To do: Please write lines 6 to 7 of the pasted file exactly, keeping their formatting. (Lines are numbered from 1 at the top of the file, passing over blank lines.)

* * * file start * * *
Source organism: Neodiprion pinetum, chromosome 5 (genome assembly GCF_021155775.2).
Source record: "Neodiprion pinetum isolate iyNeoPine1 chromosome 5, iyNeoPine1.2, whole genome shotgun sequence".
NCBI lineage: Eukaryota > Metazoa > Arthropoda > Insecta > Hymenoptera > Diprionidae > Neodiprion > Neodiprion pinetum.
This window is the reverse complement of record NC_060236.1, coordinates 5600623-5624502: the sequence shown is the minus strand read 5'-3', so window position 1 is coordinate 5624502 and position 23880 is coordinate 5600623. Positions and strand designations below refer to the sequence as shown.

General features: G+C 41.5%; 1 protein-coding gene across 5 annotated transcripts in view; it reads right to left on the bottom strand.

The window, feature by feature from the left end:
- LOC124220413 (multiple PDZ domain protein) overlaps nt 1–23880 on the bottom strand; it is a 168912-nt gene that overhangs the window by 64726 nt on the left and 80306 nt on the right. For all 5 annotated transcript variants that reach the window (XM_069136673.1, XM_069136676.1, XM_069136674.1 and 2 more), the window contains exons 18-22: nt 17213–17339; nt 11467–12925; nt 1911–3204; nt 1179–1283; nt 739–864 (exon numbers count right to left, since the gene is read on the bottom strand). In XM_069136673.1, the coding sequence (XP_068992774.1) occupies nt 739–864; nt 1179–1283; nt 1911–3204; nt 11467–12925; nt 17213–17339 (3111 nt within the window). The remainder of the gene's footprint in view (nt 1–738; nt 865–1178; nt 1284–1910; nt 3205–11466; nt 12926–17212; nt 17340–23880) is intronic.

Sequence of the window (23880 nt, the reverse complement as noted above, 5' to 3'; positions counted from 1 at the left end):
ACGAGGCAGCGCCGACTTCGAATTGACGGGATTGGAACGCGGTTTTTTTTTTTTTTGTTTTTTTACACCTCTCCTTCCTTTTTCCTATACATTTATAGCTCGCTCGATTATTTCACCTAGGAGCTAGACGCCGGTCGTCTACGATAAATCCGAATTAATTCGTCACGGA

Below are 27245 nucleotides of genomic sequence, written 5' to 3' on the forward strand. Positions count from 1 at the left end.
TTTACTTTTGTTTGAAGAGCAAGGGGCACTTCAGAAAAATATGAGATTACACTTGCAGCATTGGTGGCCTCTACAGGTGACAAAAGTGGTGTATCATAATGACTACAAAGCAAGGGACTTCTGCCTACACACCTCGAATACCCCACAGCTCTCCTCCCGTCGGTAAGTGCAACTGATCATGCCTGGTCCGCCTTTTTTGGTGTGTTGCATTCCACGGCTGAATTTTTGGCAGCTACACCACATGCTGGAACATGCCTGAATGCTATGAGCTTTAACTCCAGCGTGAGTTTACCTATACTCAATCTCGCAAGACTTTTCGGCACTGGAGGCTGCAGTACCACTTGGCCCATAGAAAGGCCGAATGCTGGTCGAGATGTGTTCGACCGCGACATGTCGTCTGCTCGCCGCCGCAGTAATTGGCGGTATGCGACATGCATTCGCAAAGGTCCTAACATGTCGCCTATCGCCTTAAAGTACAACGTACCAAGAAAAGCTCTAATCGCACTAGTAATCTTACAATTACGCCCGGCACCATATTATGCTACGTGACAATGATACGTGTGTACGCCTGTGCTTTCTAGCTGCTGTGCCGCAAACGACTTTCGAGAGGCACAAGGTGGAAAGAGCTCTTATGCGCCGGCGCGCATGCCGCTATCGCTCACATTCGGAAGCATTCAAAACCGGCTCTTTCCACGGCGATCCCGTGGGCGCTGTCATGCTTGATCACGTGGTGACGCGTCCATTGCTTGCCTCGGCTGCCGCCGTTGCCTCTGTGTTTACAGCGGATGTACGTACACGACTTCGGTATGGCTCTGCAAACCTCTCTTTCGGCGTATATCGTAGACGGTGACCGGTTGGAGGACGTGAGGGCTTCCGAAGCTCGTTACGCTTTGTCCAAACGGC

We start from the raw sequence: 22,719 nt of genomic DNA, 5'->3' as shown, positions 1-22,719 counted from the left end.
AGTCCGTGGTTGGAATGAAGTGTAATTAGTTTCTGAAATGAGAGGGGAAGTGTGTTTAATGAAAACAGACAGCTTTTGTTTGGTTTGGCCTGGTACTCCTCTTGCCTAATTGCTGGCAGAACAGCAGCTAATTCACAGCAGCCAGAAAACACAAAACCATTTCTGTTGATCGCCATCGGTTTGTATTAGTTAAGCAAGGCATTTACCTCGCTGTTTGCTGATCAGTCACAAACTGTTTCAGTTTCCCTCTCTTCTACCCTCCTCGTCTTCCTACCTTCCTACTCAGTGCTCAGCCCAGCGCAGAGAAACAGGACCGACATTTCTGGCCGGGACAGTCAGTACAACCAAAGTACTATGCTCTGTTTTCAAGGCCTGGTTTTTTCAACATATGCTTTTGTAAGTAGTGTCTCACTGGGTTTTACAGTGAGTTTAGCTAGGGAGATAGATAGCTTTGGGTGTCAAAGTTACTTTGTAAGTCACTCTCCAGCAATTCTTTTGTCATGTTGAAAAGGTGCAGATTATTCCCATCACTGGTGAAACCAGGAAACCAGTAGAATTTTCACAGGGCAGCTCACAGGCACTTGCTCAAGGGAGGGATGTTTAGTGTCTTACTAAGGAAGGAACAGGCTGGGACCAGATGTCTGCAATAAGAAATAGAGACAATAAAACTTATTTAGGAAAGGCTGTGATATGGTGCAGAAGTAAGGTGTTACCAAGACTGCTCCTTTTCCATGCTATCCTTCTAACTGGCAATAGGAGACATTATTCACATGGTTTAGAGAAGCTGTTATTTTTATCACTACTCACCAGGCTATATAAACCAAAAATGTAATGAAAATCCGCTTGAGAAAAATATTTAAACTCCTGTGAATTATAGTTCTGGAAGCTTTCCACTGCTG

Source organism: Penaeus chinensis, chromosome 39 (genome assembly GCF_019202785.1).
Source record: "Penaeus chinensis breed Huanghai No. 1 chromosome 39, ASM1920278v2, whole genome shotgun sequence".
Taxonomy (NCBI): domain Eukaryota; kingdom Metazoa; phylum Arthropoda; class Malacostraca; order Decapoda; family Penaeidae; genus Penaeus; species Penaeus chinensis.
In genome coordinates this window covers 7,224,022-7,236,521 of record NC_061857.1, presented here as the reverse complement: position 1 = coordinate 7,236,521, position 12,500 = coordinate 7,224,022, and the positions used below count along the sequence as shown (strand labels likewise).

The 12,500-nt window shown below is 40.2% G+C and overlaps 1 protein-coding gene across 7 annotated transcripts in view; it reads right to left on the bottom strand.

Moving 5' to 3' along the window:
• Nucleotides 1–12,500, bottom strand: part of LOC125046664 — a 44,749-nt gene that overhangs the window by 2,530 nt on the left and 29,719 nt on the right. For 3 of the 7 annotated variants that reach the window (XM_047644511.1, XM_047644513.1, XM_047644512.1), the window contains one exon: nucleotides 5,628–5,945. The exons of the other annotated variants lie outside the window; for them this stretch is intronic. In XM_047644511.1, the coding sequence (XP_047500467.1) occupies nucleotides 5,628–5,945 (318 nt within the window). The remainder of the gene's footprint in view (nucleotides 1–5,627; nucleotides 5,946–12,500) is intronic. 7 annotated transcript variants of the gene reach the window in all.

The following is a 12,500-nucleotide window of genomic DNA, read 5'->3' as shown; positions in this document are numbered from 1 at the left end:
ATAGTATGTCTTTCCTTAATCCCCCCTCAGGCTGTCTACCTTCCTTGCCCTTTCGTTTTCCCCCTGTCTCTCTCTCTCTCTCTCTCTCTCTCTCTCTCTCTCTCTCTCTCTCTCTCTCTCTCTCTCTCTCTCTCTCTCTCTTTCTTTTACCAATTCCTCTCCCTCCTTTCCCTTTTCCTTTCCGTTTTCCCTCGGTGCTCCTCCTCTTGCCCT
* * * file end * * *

The window, feature by feature from the left end:
- LOC124220413 (multiple PDZ domain protein) overlaps nt 1–23880 on the bottom strand; it is a 168912-nt gene that overhangs the window by 64726 nt on the left and 80306 nt on the right. For all 5 annotated transcript variants that reach the window (XM_069136673.1, XM_069136676.1, XM_069136674.1 and 2 more), the window contains exons 18-22: nt 17213–17339; nt 11467–12925; nt 1911–3204; nt 1179–1283; nt 739–864 (exon numbers count right to left, since the gene is read on the bottom strand). In XM_069136673.1, the coding sequence (XP_068992774.1) occupies nt 739–864; nt 1179–1283; nt 1911–3204; nt 11467–12925; nt 17213–17339 (3111 nt within the window). The remainder of the gene's footprint in view (nt 1–738; nt 865–1178; nt 1284–1910; nt 3205–11466; nt 12926–17212; nt 17340–23880) is intronic.